These questions give you insights that let you combine operations. Administrative processes, especially, are full of redundant work – people looking up or entering the same information at different times in different places, or copying information from one place to another. Your goal is to take the remaining operations, the ones which passed the “Who / What” test and rearrange the steps into the best logical sequence, with the right people doing them.

  • How should this task be done?

Take the remaining steps and simplify. Make the job easier and quicker. Jigs, fixtures. In administrative processes – forms, templates. Find sources of error and mistake-proof them. Work out the method.

When you are done with all of this, then take a look at what is left. NOW, if there is a problem that has not, or cannot, be solved within the existing context you might consider an automated solution as one possible countermeasure… but don’t reflex there, unless you want to turn your kaizen over to programmers.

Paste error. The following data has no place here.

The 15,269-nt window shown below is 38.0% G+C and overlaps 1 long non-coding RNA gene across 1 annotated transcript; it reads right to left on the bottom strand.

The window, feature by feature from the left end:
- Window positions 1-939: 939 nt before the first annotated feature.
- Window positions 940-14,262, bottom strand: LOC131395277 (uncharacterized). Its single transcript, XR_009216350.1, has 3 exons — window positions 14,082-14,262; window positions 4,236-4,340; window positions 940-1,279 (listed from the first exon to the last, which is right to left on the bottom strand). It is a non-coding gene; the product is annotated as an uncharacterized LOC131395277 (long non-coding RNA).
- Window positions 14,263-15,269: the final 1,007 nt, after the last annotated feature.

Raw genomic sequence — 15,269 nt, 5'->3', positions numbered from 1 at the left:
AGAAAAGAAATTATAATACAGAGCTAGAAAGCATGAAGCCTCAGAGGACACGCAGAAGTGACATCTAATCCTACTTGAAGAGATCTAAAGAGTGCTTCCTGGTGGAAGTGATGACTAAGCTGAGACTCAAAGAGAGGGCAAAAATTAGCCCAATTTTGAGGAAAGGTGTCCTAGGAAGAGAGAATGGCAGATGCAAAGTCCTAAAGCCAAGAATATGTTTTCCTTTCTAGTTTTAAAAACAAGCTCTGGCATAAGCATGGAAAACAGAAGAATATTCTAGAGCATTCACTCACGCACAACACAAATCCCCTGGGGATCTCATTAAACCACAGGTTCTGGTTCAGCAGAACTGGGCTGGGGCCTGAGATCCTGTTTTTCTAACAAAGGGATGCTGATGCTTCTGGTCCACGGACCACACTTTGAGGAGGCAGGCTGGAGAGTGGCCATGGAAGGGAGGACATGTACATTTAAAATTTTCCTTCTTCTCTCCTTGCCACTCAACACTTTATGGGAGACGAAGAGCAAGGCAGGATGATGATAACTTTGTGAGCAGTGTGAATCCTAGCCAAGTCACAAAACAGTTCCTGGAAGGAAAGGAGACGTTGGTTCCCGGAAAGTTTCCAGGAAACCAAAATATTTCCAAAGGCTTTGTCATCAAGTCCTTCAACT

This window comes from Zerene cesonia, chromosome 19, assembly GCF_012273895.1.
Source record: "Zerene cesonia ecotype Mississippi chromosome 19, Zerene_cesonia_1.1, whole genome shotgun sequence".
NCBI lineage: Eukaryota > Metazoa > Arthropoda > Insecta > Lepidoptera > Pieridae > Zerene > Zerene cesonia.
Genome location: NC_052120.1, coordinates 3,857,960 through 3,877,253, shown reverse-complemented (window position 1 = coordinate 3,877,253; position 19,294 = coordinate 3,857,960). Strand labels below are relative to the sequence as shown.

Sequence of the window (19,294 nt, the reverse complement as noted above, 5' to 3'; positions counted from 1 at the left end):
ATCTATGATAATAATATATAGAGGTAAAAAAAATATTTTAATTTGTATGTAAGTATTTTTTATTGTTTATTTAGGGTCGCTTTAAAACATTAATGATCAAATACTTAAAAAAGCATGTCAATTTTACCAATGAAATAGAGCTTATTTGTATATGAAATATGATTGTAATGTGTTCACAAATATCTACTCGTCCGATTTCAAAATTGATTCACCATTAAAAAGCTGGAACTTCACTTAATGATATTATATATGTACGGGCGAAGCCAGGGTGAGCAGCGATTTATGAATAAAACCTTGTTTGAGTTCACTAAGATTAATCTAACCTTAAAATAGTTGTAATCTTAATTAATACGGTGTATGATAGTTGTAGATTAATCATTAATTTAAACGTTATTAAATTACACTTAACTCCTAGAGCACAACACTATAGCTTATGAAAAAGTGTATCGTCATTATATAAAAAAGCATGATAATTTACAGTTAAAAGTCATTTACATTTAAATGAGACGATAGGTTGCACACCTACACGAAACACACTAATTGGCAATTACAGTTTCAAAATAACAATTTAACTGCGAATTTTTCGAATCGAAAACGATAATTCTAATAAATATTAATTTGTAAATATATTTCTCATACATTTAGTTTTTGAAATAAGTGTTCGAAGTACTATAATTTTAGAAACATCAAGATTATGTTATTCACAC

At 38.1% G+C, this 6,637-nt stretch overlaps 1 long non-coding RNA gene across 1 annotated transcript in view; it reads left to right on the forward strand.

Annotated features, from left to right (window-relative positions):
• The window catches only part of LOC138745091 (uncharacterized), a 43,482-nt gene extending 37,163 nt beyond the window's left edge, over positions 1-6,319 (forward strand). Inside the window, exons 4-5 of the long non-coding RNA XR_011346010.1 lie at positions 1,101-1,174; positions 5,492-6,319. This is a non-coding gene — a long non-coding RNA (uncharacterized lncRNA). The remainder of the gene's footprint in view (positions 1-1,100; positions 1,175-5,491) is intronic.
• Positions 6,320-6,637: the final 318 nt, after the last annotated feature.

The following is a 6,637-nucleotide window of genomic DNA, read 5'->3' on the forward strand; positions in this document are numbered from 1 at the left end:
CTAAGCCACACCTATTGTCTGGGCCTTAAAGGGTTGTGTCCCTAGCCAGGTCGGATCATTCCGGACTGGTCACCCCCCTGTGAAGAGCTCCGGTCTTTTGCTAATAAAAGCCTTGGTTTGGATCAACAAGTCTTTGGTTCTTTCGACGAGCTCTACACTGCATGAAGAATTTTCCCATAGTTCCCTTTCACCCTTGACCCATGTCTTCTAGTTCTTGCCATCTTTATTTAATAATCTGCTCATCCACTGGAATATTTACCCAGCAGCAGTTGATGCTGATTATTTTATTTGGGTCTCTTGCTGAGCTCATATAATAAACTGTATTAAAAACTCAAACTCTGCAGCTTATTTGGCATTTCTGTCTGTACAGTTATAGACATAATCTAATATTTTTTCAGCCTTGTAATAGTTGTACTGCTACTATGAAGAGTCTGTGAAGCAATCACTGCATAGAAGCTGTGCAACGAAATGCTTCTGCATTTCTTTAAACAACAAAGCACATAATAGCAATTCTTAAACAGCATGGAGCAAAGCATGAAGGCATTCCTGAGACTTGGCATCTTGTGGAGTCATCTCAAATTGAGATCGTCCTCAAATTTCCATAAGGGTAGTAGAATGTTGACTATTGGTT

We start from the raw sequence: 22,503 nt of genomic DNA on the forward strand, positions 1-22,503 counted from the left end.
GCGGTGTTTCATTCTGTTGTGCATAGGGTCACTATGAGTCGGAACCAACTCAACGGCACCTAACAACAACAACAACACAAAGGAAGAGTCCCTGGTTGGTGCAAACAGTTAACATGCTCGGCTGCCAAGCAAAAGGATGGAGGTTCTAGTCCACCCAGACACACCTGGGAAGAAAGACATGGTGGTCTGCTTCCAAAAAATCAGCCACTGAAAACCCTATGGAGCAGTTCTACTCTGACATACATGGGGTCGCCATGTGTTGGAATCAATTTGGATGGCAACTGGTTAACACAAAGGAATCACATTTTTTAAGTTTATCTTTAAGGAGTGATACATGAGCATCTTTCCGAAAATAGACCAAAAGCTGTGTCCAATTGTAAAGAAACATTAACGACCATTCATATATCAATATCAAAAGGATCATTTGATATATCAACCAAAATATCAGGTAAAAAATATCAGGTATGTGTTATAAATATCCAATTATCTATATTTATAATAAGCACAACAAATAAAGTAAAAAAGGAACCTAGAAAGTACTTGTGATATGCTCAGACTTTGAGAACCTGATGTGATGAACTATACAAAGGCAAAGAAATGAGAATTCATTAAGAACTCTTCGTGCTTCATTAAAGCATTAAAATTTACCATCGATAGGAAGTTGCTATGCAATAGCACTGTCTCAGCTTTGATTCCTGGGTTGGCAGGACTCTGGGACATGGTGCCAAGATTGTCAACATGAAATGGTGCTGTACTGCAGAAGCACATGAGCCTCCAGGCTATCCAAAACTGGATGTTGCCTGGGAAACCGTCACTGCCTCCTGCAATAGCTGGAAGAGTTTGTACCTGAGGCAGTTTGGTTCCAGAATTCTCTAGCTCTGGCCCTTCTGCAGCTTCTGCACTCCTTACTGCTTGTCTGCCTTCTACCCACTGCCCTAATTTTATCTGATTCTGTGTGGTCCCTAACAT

Last Thought – what about those great metrics the automated system can collect? Question: Do they pass the “Who Cares?” test? What is your plan to use those measurements to know where you are, and are not, performing to your standard? What is your plan to use that information to target improvement activity? Keep in mind that you cannot get performance simply by measuring it, any more than calculating your fuel mileage makes your car drive further. The purpose of measurement is to compare What Should Be Happening vs. What Is Actually Happening so you can compare your results against your predictions to see if the process is working the way you expect it to.